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Snakes that eat snakes...starring the King Cobra (as a baby)

Did you know that some snakes eat other snakes? The Kraits, the Chinese Cobra, and the smaller Mock Viper have all been known to eat snakes, but the King Cobra's - Ophiophagus hannah - diet is almost exclusively other snakes. Its name, “Ophiophagus”, is a Greek-derived word which translates to ‘snake-eater’.

Here is a Juvenile King Cobra on the hunt...spotting a juvenile rat snake.

Looks like he got him!

  • Snakes are an important part of the ecosystems they inhabit as predators of other species that would otherwise proliferate unchecked

  • In addition to rodents, lizards, mammals, and amphibians some snakes also eat other snakes in a surprising twist of evolutionary fate

  • The two Krait species, Banded and Many Banded, are prolific snake eaters whose diets are heavy on their slithery kin. The Chinese Cobra has a varied diet but also definitively enjoys meals of the snakey sort when the opportunity presents itself.

The king Cobra is the world’s largest venomous snake…as you can see from the image below, the juvenile looks completely different to the adult. The little guy is actually bright yellow, with up to 65 chevron-shaped black bands down his body. These bands also go across the head and snout. This bright colouring of the juvenile fades and the adult is tan, almost to black.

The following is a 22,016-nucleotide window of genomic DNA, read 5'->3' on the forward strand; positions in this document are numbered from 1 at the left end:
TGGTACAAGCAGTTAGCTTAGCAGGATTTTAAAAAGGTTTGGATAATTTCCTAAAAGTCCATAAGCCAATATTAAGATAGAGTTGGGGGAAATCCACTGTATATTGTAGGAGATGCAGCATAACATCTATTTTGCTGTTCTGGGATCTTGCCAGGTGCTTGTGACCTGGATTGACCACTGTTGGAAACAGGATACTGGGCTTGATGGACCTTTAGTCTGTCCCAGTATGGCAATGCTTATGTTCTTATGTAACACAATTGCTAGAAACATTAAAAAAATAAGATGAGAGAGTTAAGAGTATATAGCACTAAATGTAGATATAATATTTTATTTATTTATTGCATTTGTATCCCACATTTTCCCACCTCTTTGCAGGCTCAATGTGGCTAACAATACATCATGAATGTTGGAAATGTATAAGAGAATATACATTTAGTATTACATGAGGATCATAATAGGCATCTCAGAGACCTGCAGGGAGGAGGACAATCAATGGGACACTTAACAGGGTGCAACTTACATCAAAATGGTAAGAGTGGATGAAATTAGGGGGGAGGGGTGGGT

Here is a sub-adult King Cobra, in a distinctive cobra pose.

This wonderful snake is highly situationally aware, intelligent, and has very sharp eyesight unlike many other snakes, and it is one of the very, very few snakes that will guard its nest, which is the only time it can be considered aggressive. But please do not approach snakes to take photographs unless you are properly equipped, both with equipment and knowledge. If you are bitten, call 999 immediately.

For more information on each of these species mentioned in the article stop by the ‘All Snakes Page’ on

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